When, in 1994, South Africans of all races took part in general elections which resulted in a black man, Nelson Mandela, becoming president for the first time, it was seen worldwide as the dawn of a new era, free from bigotry.
The election of Barack Obama, an African-American president in the predominantly white United States of America (USA), clinched the victory of liberal ideologies, so did the election of David Bisnowaty to the Malawi National Assembly.
The news that Bisnowaty had been subjected to racialist innuendos in the National Assembly was demeaning to our national pride.
Those MPs who used the radical language in criticising Bisnowaty damaged the image of Malawi Congress Party
(MCP) as a reformed political party. What puzzled me was that the Speaker of Parliament acted after Bisnowaty had written him a letter of complaint. He should have cut short the racialist remarks as unparliamentary.
History shows that members of minority groups have played significant roles in the growth and defence of nations. The trouble with most people taking part in public life in Malawi is that they have not adopted the good example of our founding president Hasting Kamuzu Banda, who read voraciously.
There is something disgusting in the West known as anti-Semitism, meaning hating Jews. Never mind how it started, but we Africans should not join the bandwagon of those who practice this brand of inhumanity. We should not do so for several reasons, but mainly because of what I heard long ago.
In 1962 or 63, I attended a public address in Dar es Salaam where I was working as a civil servant. The address was by Mrs Golda Meier, then prime minister of Israel. Among other things, she asked Africans to understand why Israel must survive.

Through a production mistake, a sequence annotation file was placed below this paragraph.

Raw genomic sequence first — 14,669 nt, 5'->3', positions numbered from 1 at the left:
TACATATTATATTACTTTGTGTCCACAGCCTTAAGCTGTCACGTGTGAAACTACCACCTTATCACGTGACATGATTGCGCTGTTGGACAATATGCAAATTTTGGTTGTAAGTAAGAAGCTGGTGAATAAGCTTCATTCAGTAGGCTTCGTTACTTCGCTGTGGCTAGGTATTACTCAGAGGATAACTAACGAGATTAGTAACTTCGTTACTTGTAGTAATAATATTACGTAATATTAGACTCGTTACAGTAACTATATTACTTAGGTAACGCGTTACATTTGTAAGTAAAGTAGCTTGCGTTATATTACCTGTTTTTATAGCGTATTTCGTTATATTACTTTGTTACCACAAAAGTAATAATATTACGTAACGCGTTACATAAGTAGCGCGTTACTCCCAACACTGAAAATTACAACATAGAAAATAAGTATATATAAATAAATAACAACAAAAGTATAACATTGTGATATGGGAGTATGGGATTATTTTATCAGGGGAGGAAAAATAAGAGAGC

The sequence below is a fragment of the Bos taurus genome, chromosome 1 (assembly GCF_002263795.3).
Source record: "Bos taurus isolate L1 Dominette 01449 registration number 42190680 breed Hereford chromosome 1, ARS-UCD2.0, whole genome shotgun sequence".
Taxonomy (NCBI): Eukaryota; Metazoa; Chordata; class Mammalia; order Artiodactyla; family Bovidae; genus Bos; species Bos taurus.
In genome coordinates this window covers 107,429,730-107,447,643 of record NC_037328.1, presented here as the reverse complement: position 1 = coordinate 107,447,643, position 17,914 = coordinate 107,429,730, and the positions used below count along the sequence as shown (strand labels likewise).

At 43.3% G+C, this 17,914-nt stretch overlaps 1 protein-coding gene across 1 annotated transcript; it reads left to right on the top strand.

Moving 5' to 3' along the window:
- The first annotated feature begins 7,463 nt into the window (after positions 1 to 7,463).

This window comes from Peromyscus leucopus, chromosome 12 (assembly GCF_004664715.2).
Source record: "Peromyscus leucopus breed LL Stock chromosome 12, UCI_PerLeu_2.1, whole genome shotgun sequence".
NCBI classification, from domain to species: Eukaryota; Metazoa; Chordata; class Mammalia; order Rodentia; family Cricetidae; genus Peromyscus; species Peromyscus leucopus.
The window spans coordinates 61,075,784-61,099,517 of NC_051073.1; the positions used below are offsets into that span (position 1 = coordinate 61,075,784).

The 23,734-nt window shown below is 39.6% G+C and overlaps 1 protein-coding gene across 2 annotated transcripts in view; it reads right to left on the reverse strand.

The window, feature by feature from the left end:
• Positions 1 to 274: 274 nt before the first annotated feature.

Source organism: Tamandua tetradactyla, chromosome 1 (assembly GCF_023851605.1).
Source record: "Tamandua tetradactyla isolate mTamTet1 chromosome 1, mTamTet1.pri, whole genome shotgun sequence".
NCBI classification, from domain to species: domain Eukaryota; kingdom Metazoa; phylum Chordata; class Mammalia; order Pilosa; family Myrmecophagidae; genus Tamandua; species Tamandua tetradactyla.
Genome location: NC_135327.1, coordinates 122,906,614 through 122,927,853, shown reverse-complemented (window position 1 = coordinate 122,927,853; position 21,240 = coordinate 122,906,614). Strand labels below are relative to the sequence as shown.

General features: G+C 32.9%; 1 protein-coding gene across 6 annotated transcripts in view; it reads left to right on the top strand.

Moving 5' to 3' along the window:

“You have suffered discrimination and abuse because of your race, dark skin, we have been tortured because of our religion. You and us have common experience of persecution,” she said, or words to this effect.
A bit of history here is necessary to illustrate the good that foreign minorities can do. In ancient Egypt, a Pharaoh one day woke up from sleep with strange dreams. He had seen seven thin cows eating seven fat cows, and thin corn eating fat corn. He called his counsellors to interpret the dream, but none did. It was a Hebrew youth, who interpreted dream.
Joseph told the king that for seven years, there would be good harvest in Egypt, followed by seven years of famine. He advised the Pharaoh to fill silos with food during the seven years of good harvest. The Pharaoh appointed Joseph as minister in-charge of food gathering. When famine came, all over the Middle East, people flocked to Egypt.
One day long ago when I was in Dar es Salaam, an American asked me if I knew why, during World War II, they had defeated the Germans. I said I did not know. He said the German scientists America used were better than the German scientists Hitler used. Who were these German scientists that the USA used? They were German Jews who had fled from the impending holocaust, among them the famous Albert Einstein.
Telling Bisnowaty to relocate to Israel is xenophobia no different from that which we recently criticised South Africa of. At the beginning of the current Democratic Progressive Party (DPP) government, Vice-President Saulos Chilima led a delegation of officials to Israel to go and observe how that country had succeeded with its irrigation schemes.
The Israeli government promised to give Malawi technical assistance. Would the Israelis be keen to come here if they learn there is anti-Semitism?
Where memories are short, they could be lengthened by reading. At the very beginning of his regime, Kamuzu Banda took interest in youth development. He appealed to Israel to send him advisors and instructors on setting up youth settlements. Israelis set up a base at Nasawa in Zomba. They set up Malawi Young Pioneer (MYP) bases all over the country. There is not space enough to describe the productive activities of the MYP.
Developed countries like the USA and Britain welcome skilled immigrants to make sure they keep up to date with the technologies of other countries. We are stagnating because we do not have enough foreign entrepreneurs among us through foreign direct investment (FDI). n